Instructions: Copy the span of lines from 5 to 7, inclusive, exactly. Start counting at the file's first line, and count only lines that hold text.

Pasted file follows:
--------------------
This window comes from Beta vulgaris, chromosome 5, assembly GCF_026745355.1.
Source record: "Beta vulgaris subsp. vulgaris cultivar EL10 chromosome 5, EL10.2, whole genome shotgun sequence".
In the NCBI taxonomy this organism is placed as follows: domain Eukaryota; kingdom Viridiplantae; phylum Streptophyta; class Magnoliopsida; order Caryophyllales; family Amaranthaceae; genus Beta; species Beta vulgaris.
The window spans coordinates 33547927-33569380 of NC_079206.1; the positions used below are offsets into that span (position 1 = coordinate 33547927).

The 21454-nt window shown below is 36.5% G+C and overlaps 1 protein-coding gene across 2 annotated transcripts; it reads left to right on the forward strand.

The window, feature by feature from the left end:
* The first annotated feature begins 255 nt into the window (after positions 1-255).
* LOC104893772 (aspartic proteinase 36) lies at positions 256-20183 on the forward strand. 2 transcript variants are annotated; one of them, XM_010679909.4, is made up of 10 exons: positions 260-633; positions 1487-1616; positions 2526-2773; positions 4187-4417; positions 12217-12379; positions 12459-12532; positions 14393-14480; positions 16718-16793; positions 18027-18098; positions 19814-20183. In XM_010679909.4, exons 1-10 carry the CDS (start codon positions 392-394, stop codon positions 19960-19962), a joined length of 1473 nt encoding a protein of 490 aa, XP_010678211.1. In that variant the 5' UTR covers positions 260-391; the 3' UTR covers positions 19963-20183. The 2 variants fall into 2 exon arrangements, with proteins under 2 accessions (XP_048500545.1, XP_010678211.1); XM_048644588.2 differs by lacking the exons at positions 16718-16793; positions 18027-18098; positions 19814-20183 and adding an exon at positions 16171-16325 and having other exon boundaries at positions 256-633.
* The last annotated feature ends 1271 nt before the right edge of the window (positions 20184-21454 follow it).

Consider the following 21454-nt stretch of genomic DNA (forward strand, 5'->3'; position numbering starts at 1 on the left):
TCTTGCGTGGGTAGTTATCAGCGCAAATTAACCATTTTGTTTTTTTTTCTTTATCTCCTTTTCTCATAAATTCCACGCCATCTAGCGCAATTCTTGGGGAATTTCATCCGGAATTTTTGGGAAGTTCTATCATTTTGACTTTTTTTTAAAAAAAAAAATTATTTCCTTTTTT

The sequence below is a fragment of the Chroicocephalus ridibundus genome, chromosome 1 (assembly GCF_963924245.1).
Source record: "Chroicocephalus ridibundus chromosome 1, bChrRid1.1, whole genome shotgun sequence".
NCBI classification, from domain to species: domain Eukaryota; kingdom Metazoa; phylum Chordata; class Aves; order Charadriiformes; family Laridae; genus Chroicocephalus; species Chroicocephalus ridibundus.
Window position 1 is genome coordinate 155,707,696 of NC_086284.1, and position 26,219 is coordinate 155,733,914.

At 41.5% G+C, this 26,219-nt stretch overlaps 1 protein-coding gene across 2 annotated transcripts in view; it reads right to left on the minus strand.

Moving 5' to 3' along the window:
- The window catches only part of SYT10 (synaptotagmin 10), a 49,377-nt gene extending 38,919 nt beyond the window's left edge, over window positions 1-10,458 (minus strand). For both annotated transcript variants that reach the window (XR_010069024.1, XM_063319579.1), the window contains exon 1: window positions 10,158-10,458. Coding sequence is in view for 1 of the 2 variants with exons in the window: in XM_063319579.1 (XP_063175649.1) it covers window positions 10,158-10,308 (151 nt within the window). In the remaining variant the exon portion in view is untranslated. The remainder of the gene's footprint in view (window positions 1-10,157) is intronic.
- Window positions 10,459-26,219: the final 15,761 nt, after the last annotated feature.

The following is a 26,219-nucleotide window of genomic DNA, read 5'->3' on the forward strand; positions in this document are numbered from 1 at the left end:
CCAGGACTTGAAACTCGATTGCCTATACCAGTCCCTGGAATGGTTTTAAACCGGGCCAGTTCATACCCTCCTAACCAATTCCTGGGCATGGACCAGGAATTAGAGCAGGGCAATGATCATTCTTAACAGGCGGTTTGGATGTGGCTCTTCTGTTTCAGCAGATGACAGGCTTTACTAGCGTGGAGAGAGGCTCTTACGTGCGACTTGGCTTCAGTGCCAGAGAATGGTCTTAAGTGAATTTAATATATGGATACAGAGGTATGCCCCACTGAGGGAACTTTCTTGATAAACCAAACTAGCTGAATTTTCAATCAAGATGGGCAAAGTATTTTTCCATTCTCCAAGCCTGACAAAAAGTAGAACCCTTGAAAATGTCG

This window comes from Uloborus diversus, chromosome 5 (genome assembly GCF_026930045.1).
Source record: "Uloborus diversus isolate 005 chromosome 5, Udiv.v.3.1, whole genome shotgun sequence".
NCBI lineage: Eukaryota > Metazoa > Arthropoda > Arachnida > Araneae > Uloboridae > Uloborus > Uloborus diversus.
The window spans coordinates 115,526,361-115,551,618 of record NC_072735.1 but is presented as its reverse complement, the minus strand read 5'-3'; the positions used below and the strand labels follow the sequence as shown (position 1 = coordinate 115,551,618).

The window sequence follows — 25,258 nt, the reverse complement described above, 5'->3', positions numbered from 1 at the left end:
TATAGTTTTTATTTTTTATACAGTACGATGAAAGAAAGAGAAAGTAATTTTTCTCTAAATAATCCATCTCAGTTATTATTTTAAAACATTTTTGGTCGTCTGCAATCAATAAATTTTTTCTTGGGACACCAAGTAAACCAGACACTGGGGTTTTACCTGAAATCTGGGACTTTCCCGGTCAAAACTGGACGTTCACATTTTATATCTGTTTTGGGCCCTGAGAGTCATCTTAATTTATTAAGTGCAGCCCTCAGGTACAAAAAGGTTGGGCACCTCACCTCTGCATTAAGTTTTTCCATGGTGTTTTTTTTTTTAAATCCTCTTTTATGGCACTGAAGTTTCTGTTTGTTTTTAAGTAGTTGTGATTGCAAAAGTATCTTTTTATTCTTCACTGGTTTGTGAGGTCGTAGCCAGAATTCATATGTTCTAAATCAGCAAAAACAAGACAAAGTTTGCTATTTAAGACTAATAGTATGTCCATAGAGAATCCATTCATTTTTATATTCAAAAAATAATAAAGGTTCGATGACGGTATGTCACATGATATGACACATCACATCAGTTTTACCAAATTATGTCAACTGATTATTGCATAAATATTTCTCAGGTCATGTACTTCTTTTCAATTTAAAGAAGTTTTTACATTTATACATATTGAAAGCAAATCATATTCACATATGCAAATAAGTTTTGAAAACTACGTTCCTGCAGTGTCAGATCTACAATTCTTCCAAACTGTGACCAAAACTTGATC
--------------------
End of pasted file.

The 21454-nt window shown below is 36.5% G+C and overlaps 1 protein-coding gene across 2 annotated transcripts; it reads left to right on the forward strand.

The window, feature by feature from the left end:
* The first annotated feature begins 255 nt into the window (after positions 1-255).